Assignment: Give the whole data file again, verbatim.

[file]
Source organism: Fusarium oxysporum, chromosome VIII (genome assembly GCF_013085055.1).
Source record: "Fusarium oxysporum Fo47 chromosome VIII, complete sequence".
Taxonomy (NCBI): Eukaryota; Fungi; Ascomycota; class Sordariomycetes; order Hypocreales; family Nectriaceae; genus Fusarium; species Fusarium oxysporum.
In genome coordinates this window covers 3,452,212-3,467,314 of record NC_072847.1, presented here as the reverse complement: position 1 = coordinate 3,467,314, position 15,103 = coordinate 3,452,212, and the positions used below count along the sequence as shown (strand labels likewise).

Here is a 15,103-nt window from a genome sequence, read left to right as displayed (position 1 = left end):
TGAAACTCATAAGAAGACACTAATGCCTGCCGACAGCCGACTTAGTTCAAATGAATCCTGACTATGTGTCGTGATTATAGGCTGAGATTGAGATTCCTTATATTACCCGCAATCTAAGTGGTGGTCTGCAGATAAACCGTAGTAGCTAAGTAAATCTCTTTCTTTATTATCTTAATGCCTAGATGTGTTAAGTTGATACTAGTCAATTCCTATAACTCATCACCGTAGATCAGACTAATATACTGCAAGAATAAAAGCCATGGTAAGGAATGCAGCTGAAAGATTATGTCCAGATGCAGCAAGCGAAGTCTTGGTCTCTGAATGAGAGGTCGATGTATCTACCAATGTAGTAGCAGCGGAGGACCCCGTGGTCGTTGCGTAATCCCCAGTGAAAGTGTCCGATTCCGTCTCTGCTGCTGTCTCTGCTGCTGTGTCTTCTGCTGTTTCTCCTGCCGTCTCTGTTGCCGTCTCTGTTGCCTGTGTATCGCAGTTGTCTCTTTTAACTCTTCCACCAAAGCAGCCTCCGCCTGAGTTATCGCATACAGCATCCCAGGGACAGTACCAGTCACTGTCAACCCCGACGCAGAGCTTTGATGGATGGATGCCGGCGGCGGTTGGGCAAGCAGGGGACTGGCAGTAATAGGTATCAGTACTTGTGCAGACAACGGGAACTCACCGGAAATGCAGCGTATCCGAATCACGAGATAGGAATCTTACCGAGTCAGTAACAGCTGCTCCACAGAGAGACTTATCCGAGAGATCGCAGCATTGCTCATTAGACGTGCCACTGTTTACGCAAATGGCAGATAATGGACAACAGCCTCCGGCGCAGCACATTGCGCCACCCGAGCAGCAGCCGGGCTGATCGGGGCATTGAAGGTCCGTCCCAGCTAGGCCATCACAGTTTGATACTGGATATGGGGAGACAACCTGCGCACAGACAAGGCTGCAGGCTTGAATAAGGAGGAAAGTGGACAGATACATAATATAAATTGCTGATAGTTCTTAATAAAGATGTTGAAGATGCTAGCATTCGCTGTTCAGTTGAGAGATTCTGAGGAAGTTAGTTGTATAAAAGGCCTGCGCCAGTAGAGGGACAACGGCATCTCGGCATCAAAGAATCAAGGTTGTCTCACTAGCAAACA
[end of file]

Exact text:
Source organism: Fusarium oxysporum, chromosome VIII (genome assembly GCF_013085055.1).
Source record: "Fusarium oxysporum Fo47 chromosome VIII, complete sequence".
Taxonomy (NCBI): Eukaryota; Fungi; Ascomycota; class Sordariomycetes; order Hypocreales; family Nectriaceae; genus Fusarium; species Fusarium oxysporum.
In genome coordinates this window covers 3,452,212-3,467,314 of record NC_072847.1, presented here as the reverse complement: position 1 = coordinate 3,467,314, position 15,103 = coordinate 3,452,212, and the positions used below count along the sequence as shown (strand labels likewise).

Here is a 15,103-nt window from a genome sequence, read left to right as displayed (position 1 = left end):
TGAAACTCATAAGAAGACACTAATGCCTGCCGACAGCCGACTTAGTTCAAATGAATCCTGACTATGTGTCGTGATTATAGGCTGAGATTGAGATTCCTTATATTACCCGCAATCTAAGTGGTGGTCTGCAGATAAACCGTAGTAGCTAAGTAAATCTCTTTCTTTATTATCTTAATGCCTAGATGTGTTAAGTTGATACTAGTCAATTCCTATAACTCATCACCGTAGATCAGACTAATATACTGCAAGAATAAAAGCCATGGTAAGGAATGCAGCTGAAAGATTATGTCCAGATGCAGCAAGCGAAGTCTTGGTCTCTGAATGAGAGGTCGATGTATCTACCAATGTAGTAGCAGCGGAGGACCCCGTGGTCGTTGCGTAATCCCCAGTGAAAGTGTCCGATTCCGTCTCTGCTGCTGTCTCTGCTGCTGTGTCTTCTGCTGTTTCTCCTGCCGTCTCTGTTGCCGTCTCTGTTGCCTGTGTATCGCAGTTGTCTCTTTTAACTCTTCCACCAAAGCAGCCTCCGCCTGAGTTATCGCATACAGCATCCCAGGGACAGTACCAGTCACTGTCAACCCCGACGCAGAGCTTTGATGGATGGATGCCGGCGGCGGTTGGGCAAGCAGGGGACTGGCAGTAATAGGTATCAGTACTTGTGCAGACAACGGGAACTCACCGGAAATGCAGCGTATCCGAATCACGAGATAGGAATCTTACCGAGTCAGTAACAGCTGCTCCACAGAGAGACTTATCCGAGAGATCGCAGCATTGCTCATTAGACGTGCCACTGTTTACGCAAATGGCAGATAATGGACAACAGCCTCCGGCGCAGCACATTGCGCCACCCGAGCAGCAGCCGGGCTGATCGGGGCATTGAAGGTCCGTCCCAGCTAGGCCATCACAGTTTGATACTGGATATGGGGAGACAACCTGCGCACAGACAAGGCTGCAGGCTTGAATAAGGAGGAAAGTGGACAGATACATAATATAAATTGCTGATAGTTCTTAATAAAGATGTTGAAGATGCTAGCATTCGCTGTTCAGTTGAGAGATTCTGAGGAAGTTAGTTGTATAAAAGGCCTGCGCCAGTAGAGGGACAACGGCATCTCGGCATCAAAGAATCAAGGTTGTCTCACTAGCAAACA